Rationale / Development
This activity was introduced to the CoMC team at our first workshop in Sydney, as a way for participants to get to know each other and to establish shared aims. It was developed and facilitated by Pravah, a youth-based organisation in Delhi. There are three main themes, each of them important in the development of teams.
- Setting the agenda
- Taking people along
- Doing it the right(s) way
- Rope or tape to mark the banks of the river (with a width of approx. 6m) •
- Pieces of cardboard (50cm x 50cm) – 3 for each group
- Pieces of fabric (one per participant) that can be used as blindfolds, mouth guards and for tying limbs together
- Whiteboard and markers
1. Divide participants into equally sized groups (of approx. 8)
2. Provide all participants with the following instructions:
- You are a team and your target is that all team members cross this toxic river in the time set by the team.
- Each team will be given these 3 cardboard pieces, which are your lifeboats.
- There are a number of rules:
- At no point of time should the card board pieces be without human touch otherwise they will dissolve
- No body part of a team member can be in water, without the cardboard piece. If it happens, that member will have to start again.
- The cardboard piece cannot be sent back without human touch after having crossed the river.
3. Distribute the fabric with the following instructions:
- Inform the participants of an additional challenge: each of the team members has a physical challenge (2 team members are visually challenged, 2 cannot speak, 4 are physically challenged (1 with arms tied behind their back, 1 with their legs tied together, 2 participants tied together by legs i.e. one leg each). Add more people with the same disability if the number of team members is greater.
- You as a team have to allocate these disabilities to different people, and then decide on a targeted period of time to cross the entire river as a team. You have 5 minutes to do this.
(Note: Facilitator needs to observe and pay attention to the consultative process used in each team to allocate disabilities and the approach used for determining the target time. If there are more than 1 facilitator, then attach yourself to separate teams. Observe who is being included in strategizing, who is taking leadership, who is not being listened to, individual stereotypes and any emerging patterns. Are they leaping into action, without strategizing?)
4. Ask each team to indicate their target time for crossing the river.
5. Provide participants with 5 minutes of planning time and the opportunity to change their target time.
6. Once the game starts, facilitators should observe all rules are followed, removing ‘lifeboats’ (cardboard squares) from those teams that are breaking the rules. Facilitators should also observe the following:
- Are they using the same person in the team to help others cross the river, while some are only standing?
- What is the role each person is playing? Are they sensitive to each other’s disability?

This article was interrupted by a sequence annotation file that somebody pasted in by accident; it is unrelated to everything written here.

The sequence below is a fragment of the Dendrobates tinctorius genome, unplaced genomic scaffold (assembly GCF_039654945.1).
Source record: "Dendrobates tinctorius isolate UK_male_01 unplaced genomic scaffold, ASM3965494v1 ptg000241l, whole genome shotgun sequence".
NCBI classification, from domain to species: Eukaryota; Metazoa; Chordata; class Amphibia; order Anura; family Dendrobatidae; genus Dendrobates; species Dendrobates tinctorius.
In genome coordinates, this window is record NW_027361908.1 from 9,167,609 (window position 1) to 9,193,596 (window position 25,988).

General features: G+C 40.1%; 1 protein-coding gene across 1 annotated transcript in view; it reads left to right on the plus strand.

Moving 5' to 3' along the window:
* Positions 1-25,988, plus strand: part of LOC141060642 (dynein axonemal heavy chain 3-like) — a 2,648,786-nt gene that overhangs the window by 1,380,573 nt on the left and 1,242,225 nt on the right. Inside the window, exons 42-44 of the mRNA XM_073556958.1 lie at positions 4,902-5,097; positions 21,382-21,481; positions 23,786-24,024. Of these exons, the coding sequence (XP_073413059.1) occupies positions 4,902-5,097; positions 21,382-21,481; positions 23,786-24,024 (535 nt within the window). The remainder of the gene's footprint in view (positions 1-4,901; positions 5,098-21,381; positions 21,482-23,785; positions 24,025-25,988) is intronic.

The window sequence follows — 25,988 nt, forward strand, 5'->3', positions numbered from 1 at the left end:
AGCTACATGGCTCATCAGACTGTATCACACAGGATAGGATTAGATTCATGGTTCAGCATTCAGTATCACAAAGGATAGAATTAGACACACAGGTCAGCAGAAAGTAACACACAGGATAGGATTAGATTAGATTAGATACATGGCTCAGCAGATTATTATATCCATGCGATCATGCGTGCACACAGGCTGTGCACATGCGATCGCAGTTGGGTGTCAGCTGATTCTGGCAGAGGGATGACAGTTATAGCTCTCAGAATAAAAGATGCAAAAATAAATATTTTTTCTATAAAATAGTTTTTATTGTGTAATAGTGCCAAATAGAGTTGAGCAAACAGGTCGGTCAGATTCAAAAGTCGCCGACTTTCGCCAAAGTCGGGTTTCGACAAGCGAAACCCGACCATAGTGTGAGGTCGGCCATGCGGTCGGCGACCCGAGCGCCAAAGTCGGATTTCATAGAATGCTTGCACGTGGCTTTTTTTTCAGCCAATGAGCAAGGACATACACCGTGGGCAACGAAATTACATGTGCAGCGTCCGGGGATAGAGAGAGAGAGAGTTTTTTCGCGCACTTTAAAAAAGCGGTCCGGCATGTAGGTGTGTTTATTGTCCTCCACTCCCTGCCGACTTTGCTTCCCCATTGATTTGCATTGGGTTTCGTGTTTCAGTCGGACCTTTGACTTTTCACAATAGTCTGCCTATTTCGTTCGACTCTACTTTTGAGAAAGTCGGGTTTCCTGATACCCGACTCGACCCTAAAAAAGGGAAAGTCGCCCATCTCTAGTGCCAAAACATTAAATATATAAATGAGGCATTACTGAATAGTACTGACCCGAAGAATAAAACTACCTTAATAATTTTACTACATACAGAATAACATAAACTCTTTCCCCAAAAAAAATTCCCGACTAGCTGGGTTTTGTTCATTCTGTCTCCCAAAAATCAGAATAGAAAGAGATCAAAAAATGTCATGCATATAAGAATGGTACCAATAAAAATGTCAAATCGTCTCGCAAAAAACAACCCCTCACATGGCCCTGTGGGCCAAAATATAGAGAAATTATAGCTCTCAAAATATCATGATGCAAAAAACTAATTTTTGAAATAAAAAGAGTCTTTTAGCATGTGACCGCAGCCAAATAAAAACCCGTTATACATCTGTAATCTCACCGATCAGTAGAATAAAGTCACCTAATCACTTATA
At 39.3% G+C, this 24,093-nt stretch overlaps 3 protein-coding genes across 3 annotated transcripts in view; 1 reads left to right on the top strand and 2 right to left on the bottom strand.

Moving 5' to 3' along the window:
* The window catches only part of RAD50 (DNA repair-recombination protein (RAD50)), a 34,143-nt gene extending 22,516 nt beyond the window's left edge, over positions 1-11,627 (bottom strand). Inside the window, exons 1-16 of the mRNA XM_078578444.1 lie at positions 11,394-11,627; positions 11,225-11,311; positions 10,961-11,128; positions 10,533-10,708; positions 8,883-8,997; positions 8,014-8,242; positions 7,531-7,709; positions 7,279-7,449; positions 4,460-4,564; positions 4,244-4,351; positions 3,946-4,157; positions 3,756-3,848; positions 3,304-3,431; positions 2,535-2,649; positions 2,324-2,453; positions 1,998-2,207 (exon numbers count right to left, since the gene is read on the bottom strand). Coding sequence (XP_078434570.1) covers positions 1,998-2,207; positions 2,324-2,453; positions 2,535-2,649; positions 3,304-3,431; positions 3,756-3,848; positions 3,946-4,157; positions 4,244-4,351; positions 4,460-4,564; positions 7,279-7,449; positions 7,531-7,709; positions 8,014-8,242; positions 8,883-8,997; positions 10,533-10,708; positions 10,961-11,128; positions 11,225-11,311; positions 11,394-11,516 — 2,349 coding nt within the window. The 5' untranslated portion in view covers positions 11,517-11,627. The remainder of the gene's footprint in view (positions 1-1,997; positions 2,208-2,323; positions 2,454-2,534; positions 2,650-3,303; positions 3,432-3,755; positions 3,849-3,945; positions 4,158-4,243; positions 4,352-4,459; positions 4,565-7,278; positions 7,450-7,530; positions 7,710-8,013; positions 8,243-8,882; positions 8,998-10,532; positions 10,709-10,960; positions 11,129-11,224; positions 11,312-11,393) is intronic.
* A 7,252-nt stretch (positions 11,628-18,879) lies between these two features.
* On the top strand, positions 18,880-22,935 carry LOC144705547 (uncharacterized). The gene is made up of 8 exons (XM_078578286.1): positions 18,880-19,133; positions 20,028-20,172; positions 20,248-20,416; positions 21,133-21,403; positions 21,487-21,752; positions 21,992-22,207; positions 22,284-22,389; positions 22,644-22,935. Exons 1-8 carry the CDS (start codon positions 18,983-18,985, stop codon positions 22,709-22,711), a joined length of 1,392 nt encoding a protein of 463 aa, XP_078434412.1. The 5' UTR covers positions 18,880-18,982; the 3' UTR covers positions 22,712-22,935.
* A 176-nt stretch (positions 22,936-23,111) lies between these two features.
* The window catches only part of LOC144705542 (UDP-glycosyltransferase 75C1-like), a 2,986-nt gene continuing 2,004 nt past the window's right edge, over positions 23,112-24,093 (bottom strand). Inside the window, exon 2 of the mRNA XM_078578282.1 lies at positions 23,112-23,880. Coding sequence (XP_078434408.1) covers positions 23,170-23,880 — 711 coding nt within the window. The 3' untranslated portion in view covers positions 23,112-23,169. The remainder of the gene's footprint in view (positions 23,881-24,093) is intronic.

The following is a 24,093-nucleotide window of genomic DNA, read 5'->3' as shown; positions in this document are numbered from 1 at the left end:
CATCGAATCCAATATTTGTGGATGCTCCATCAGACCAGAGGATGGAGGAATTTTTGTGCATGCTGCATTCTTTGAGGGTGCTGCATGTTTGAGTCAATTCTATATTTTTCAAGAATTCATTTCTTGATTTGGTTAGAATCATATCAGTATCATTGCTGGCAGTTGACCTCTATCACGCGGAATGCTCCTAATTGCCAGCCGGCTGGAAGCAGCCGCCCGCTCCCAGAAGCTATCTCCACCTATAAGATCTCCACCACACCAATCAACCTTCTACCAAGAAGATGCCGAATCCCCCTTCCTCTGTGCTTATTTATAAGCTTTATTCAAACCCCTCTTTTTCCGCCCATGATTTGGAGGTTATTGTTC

- Are their suggestions being passed on?
- Are there any gender specific biases at play in distributing responsibilities?
7. Once the groups have all completed the task, bring the participants back together to talk through the following, writing up relevant notes under the headings in bold.
- How was the experience? Give all the teams a chance to speak and share their experience.
- Envisioning/setting the agenda
- How was the time target decided?
- What was your strategy and did it work?
- What could you have done when things were not working?
- If you saw a team changing their strategy midway, ask them why did they do so?
- Explain: If something is not working then we can revisit the strategy that we adopted. There is no point in continuing with something which will not give results. Discuss based on your observation of the teams how they might change their approach.
- Taking people along
- Who was the leader? The one who helped most people cross (took most action); who spoke the most; or who demonstrated leadership in another way?
- Were you able to involve everyone to the best of their potential? o Did everyone take responsibility?
- Explain how we can best utilize team members’ skills: Someone might be good at singing we can ask them to do an energizer; someone might be good at writing we can ask them to write the meeting minutes or write the report; someone can be given responsibility to assemble people. This way, through very small measures, we are driving ownership and leadership in the team members. If someone cannot talk is there another way to involve them?
- Doing it the ‘rights’ way
- Did anyone get left out or feel over-burdened?
- Did you compromise on the process or a person’s feelings at any point to help your team win? (means vs. end)
- What were the values that you were operating from while playing this game?
- Explain: The end is critical but the means are important as well. How are we achieving our goal? Are we overriding people and in the process hurting people? It is important to see what values we are operating from. As we work to transform the world, we need to look within and ensure we are practising the rights way in our daily life as well.